“Boska,” he said, stomping his foot in the kitchen, “This is my watch, a gift to me, not for you to tamper with! What did you do?”

She said nothing and would not even look up from her mixing bowl.

Now you can’t talk? Why did you have this and what foolishness did you do?”

All three sisters now entered the kitchen while the grandmother waddled out to the sitting room.

“It was for a love spell,” Dominika said in defense of her mother.

“You have no right to go through my things, Boska, behind me while I’m sleeping!”

“She loves you,” Boska said quietly, “I knew clearly when I touched it.”

She was telling the truth and Peter knew it.

Since she was a small girl, Boska, the witch, was known for her ability to touch any object and tell of its past and future and the past and futures of those who had touched those objects, their thoughts and emotions, and many times, their current whereabouts.

That explained the strange dream. While he was asleep she used the watch and cast a spell!

Boska said nothing more and the sisters looked at Peter, waiting to see what he would say.

He stormed out of the kitchen to his bedroom and began putting on warm clothes.

“Where are you going?”

It was DeLenka.

“I don’t know, just out. Maybe the mountains.”

“I’m coming with you.”

Peter led her through the snow, hiking up bright, sunny hills, over a river they were both familiar with, and through two small and cool shaded valleys that led to higher peaks, neither of them saying a word until he spoke.

“We should turn back? Your dance tonight.”

“No, it’s okay,” she said, making an expression Peter interpreted as calculation, “We can keep going for a while. I will still dance.”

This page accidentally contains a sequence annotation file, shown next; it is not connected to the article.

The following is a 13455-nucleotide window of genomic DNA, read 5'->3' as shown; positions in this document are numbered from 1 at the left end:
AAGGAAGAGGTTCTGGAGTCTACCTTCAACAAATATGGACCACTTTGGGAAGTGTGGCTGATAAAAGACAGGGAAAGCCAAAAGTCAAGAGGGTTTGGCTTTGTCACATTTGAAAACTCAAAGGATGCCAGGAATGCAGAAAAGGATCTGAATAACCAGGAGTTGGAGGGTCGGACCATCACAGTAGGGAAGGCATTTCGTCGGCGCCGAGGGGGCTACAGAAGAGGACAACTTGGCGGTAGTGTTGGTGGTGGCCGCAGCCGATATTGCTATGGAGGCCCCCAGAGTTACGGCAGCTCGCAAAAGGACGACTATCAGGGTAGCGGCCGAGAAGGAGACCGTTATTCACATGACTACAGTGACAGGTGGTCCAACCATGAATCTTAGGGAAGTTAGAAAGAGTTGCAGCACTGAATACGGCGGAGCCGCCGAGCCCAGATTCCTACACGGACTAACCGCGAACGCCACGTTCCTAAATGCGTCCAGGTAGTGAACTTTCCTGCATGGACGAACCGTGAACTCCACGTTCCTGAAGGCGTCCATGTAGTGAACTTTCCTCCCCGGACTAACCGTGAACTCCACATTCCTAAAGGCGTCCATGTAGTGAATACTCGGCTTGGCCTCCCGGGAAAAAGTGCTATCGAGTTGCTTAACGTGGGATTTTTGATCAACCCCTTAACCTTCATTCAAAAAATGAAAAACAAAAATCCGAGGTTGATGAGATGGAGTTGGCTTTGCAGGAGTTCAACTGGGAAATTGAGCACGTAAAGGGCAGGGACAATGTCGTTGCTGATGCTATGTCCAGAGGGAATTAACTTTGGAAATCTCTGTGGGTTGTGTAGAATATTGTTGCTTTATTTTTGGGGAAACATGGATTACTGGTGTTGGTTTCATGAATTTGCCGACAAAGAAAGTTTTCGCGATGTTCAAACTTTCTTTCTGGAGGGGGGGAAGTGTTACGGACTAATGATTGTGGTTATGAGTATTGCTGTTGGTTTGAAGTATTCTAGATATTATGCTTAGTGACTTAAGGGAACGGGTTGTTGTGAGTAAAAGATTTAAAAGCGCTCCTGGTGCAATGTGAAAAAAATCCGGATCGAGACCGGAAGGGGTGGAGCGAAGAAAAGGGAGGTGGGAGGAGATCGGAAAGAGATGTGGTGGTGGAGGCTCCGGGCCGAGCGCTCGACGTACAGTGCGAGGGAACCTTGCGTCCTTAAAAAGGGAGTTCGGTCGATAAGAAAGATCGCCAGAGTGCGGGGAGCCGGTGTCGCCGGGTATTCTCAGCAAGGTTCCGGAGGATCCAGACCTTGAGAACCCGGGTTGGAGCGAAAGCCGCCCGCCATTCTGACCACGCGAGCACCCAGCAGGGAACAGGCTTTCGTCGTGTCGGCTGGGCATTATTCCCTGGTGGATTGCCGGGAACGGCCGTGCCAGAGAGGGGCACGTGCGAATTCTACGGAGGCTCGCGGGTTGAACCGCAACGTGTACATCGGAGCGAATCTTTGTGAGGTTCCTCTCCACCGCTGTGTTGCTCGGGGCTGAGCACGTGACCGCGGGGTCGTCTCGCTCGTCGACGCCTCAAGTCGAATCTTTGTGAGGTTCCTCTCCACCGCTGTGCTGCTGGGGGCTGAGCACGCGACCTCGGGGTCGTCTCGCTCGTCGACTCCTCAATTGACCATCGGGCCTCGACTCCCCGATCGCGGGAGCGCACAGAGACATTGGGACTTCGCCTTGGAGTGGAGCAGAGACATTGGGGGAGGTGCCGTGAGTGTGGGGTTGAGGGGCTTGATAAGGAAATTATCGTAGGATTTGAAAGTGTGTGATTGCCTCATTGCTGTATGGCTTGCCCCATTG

Then they were silent again, climbing for another hour until DaLenka spoke, loudly so he could hear, since he had moved a distance ahead.

“This is Boska, Peter. This is how she is.”

Her voice echoed off the icy, steep climb beyond them.

“This is how she is,” she said again, louder, smiling.

“This is how she is!” Peter howled again and again.

Peter’s bellowing echoed through the mountains and mixed with their laughter as they climbed higher to his favorite peak. It was the one Dalenka remembered, the high point he had taken her to that previous March.

Around two in the afternoon they were back inside and the house was quiet. In his room they said nothing, but looked in a mirror, staring at their sunburns and laughing. Dominika and Draha walked in, also saying nothing, only watching the two of them laughing.

Peter had decided to forgive Boska but he wasn’t ready to talk to her about it. It wasn’t until evening when the sisters had gone to their ball and later, after Draha, Dedko, and the grandmother had gone to bed, that they were in the sitting room by the fire, alone for the first time that holiday.

“It wasn’t your right,” he said.

“To see you happy?” she replied.

They said nothing else for a while, both quietly reading; Boska, her favorite during the holidays, Hans Christian Andersen, and Peter, a childhood favorite, Rudyard Kipling’s Kim, in English.

“I was the Shepherdess and your father-”

“The chimney sweep, I know. You’ve said before.”

“And now you are the chimneysweep.”

This comment of chimney sweeps and the cold air from outside seeping through the seams of the windows next to them prompted Peter to address the need for another log on the fire. He stoked it appropriately and sat down.

“Yes. I am the chimney sweep,” he said.

“And she?”

“Not a shepherdess, a doctor. But she’s in Moscow now and is sure we are not meant for each other. Maybe she’s right. I am just a chimney sweep.”

“A doctor?” she asked, doubting.

“Yes.”

“She tells you she is a doctor?”

“Yes. She is, Boska.”

“Well, Peter, you are more than a chimney sweep, more than even a charming young man,” she said, clearing her throat.

 

4